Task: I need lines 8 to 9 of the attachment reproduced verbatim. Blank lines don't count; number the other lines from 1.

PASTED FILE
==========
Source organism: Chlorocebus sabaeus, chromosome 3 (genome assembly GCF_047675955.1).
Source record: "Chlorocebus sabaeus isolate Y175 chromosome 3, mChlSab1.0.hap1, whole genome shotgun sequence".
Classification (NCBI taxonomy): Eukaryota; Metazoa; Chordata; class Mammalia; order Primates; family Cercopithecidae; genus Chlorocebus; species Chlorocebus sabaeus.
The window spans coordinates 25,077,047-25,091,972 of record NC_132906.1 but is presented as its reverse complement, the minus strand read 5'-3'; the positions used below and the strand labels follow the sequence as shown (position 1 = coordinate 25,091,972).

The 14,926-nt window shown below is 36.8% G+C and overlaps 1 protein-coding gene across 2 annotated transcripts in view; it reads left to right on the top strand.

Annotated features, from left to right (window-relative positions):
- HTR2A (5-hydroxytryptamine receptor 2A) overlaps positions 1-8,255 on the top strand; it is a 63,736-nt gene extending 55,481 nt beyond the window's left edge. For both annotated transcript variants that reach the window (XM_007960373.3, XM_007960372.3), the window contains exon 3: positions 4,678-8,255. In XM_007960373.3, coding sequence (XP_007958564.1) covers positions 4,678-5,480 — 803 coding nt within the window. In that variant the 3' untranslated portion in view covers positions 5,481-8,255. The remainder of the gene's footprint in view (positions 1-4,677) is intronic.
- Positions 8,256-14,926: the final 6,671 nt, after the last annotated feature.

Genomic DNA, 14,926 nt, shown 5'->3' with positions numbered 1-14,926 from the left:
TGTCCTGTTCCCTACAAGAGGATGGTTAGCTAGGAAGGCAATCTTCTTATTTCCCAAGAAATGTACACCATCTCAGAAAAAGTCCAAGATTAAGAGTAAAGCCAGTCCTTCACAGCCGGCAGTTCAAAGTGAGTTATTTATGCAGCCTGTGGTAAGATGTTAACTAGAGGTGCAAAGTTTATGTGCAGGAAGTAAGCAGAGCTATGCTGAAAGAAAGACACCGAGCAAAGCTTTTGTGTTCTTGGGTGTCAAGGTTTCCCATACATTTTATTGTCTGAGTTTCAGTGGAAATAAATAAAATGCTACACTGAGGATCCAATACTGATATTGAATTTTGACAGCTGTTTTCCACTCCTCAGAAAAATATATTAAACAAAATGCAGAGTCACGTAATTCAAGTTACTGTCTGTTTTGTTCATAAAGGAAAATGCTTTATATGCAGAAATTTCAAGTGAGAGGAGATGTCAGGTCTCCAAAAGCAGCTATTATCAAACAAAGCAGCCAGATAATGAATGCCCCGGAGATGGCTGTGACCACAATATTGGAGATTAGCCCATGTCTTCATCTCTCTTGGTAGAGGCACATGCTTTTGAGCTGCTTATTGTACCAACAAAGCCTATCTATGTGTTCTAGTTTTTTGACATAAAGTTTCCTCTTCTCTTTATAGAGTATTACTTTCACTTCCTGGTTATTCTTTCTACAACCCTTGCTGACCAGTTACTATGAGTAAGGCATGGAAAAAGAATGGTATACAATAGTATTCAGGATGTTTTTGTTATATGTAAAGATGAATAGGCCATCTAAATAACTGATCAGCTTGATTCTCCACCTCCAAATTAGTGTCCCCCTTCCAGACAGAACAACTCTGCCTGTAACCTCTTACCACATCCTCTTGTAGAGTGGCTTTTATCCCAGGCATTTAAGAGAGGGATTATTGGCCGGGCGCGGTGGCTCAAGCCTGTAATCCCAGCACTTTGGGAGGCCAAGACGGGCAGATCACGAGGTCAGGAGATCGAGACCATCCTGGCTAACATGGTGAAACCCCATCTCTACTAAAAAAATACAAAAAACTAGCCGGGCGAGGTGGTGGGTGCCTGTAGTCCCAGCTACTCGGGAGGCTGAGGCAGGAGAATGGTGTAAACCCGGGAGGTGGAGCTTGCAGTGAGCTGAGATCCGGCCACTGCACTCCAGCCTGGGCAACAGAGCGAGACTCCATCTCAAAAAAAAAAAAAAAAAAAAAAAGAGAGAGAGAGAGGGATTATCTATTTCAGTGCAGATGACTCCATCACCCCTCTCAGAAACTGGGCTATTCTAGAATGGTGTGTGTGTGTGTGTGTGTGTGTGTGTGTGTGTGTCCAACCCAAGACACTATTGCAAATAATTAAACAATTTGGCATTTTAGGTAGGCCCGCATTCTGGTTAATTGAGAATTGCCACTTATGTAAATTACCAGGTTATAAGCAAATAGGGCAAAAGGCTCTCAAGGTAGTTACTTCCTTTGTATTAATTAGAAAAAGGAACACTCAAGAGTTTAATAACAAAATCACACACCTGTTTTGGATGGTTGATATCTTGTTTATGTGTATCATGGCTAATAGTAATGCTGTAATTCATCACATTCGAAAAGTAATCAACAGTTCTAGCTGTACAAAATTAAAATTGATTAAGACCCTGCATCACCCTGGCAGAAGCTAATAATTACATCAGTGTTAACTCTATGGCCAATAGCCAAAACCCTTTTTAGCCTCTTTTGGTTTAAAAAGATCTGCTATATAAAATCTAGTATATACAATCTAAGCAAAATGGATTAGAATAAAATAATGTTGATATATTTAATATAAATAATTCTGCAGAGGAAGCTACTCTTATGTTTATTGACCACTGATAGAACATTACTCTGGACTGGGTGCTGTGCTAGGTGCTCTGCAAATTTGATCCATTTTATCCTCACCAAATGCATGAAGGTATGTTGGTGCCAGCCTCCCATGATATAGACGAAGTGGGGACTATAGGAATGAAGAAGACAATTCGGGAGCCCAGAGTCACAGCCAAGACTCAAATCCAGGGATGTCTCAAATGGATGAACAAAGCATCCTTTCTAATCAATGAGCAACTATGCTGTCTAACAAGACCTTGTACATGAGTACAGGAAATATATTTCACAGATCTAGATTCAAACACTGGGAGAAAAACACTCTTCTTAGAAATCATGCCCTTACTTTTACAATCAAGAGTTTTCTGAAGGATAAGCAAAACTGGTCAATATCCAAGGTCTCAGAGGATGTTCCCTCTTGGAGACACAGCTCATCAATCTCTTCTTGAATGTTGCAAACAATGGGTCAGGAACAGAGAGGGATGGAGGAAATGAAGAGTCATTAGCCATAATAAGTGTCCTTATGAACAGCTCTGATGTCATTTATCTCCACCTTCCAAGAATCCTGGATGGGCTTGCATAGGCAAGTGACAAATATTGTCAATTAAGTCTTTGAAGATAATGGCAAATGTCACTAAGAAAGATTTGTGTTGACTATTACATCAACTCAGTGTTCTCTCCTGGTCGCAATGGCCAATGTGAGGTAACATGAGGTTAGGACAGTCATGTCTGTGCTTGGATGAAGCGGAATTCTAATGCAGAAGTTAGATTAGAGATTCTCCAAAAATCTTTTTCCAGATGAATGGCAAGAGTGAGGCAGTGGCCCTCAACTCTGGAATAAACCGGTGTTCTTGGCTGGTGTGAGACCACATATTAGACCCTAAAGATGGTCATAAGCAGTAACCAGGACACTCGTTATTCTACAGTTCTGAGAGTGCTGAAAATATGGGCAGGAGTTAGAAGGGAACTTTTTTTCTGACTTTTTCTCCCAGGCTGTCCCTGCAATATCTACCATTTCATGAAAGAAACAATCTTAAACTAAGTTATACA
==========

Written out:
- Positions 8,256-14,926: the final 6,671 nt, after the last annotated feature.

Genomic DNA, 14,926 nt, shown 5'->3' with positions numbered 1-14,926 from the left: